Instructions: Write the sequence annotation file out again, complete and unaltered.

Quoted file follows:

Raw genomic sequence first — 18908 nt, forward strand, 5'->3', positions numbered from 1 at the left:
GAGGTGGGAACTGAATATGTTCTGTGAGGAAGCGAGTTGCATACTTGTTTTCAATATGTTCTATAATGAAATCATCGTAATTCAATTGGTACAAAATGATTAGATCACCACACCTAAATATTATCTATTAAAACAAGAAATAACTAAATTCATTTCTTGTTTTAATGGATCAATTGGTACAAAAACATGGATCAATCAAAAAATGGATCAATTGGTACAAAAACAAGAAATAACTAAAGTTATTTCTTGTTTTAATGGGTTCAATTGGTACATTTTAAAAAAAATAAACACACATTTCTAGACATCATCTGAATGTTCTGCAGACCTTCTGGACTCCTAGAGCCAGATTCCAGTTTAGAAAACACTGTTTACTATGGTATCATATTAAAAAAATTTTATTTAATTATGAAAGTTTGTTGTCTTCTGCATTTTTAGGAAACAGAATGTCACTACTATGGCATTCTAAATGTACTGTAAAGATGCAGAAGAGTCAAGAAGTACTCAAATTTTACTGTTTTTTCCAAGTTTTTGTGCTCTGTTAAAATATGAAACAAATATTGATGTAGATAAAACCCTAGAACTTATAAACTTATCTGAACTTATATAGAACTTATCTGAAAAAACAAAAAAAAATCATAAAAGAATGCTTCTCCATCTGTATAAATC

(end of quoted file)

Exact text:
Raw genomic sequence first — 18908 nt, forward strand, 5'->3', positions numbered from 1 at the left:
GAGGTGGGAACTGAATATGTTCTGTGAGGAAGCGAGTTGCATACTTGTTTTCAATATGTTCTATAATGAAATCATCGTAATTCAATTGGTACAAAATGATTAGATCACCACACCTAAATATTATCTATTAAAACAAGAAATAACTAAATTCATTTCTTGTTTTAATGGATCAATTGGTACAAAAACATGGATCAATCAAAAAATGGATCAATTGGTACAAAAACAAGAAATAACTAAAGTTATTTCTTGTTTTAATGGGTTCAATTGGTACATTTTAAAAAAAATAAACACACATTTCTAGACATCATCTGAATGTTCTGCAGACCTTCTGGACTCCTAGAGCCAGATTCCAGTTTAGAAAACACTGTTTACTATGGTATCATATTAAAAAAATTTTATTTAATTATGAAAGTTTGTTGTCTTCTGCATTTTTAGGAAACAGAATGTCACTACTATGGCATTCTAAATGTACTGTAAAGATGCAGAAGAGTCAAGAAGTACTCAAATTTTACTGTTTTTTCCAAGTTTTTGTGCTCTGTTAAAATATGAAACAAATATTGATGTAGATAAAACCCTAGAACTTATAAACTTATCTGAACTTATATAGAACTTATCTGAAAAAACAAAAAAAAATCATAAAAGAATGCTTCTCCATCTGTATAAATC